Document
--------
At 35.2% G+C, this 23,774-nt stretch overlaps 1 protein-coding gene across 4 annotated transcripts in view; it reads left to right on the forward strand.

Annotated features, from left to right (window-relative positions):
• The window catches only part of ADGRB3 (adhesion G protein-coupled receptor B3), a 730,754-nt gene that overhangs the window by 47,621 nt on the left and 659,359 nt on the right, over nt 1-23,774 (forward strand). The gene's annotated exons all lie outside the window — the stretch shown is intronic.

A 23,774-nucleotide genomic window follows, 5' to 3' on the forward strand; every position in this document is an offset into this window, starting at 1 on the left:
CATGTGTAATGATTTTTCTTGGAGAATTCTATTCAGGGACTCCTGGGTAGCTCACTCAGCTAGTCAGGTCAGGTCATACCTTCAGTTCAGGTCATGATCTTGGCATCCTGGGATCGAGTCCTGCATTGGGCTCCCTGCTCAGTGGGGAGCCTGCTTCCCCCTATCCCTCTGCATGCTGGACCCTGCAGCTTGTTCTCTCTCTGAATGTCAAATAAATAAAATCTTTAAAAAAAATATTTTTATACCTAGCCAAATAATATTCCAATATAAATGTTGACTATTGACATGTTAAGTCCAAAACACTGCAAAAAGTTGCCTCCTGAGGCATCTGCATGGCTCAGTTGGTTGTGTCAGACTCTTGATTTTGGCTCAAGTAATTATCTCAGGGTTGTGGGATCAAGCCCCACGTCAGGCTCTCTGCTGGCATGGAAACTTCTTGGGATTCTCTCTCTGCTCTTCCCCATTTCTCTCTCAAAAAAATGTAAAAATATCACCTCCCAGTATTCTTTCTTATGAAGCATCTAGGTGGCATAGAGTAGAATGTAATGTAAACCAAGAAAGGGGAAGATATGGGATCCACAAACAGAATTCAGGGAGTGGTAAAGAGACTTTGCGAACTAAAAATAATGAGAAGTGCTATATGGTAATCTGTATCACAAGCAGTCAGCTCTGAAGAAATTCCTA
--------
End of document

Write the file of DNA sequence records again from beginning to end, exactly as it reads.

At 35.2% G+C, this 23,774-nt stretch overlaps 1 protein-coding gene across 4 annotated transcripts in view; it reads left to right on the forward strand.

Annotated features, from left to right (window-relative positions):
• The window catches only part of ADGRB3 (adhesion G protein-coupled receptor B3), a 730,754-nt gene that overhangs the window by 47,621 nt on the left and 659,359 nt on the right, over nt 1-23,774 (forward strand). The gene's annotated exons all lie outside the window — the stretch shown is intronic.

A 23,774-nucleotide genomic window follows, 5' to 3' on the forward strand; every position in this document is an offset into this window, starting at 1 on the left:
CATGTGTAATGATTTTTCTTGGAGAATTCTATTCAGGGACTCCTGGGTAGCTCACTCAGCTAGTCAGGTCAGGTCATACCTTCAGTTCAGGTCATGATCTTGGCATCCTGGGATCGAGTCCTGCATTGGGCTCCCTGCTCAGTGGGGAGCCTGCTTCCCCCTATCCCTCTGCATGCTGGACCCTGCAGCTTGTTCTCTCTCTGAATGTCAAATAAATAAAATCTTTAAAAAAAATATTTTTATACCTAGCCAAATAATATTCCAATATAAATGTTGACTATTGACATGTTAAGTCCAAAACACTGCAAAAAGTTGCCTCCTGAGGCATCTGCATGGCTCAGTTGGTTGTGTCAGACTCTTGATTTTGGCTCAAGTAATTATCTCAGGGTTGTGGGATCAAGCCCCACGTCAGGCTCTCTGCTGGCATGGAAACTTCTTGGGATTCTCTCTCTGCTCTTCCCCATTTCTCTCTCAAAAAAATGTAAAAATATCACCTCCCAGTATTCTTTCTTATGAAGCATCTAGGTGGCATAGAGTAGAATGTAATGTAAACCAAGAAAGGGGAAGATATGGGATCCACAAACAGAATTCAGGGAGTGGTAAAGAGACTTTGCGAACTAAAAATAATGAGAAGTGCTATATGGTAATCTGTATCACAAGCAGTCAGCTCTGAAGAAATTCCTA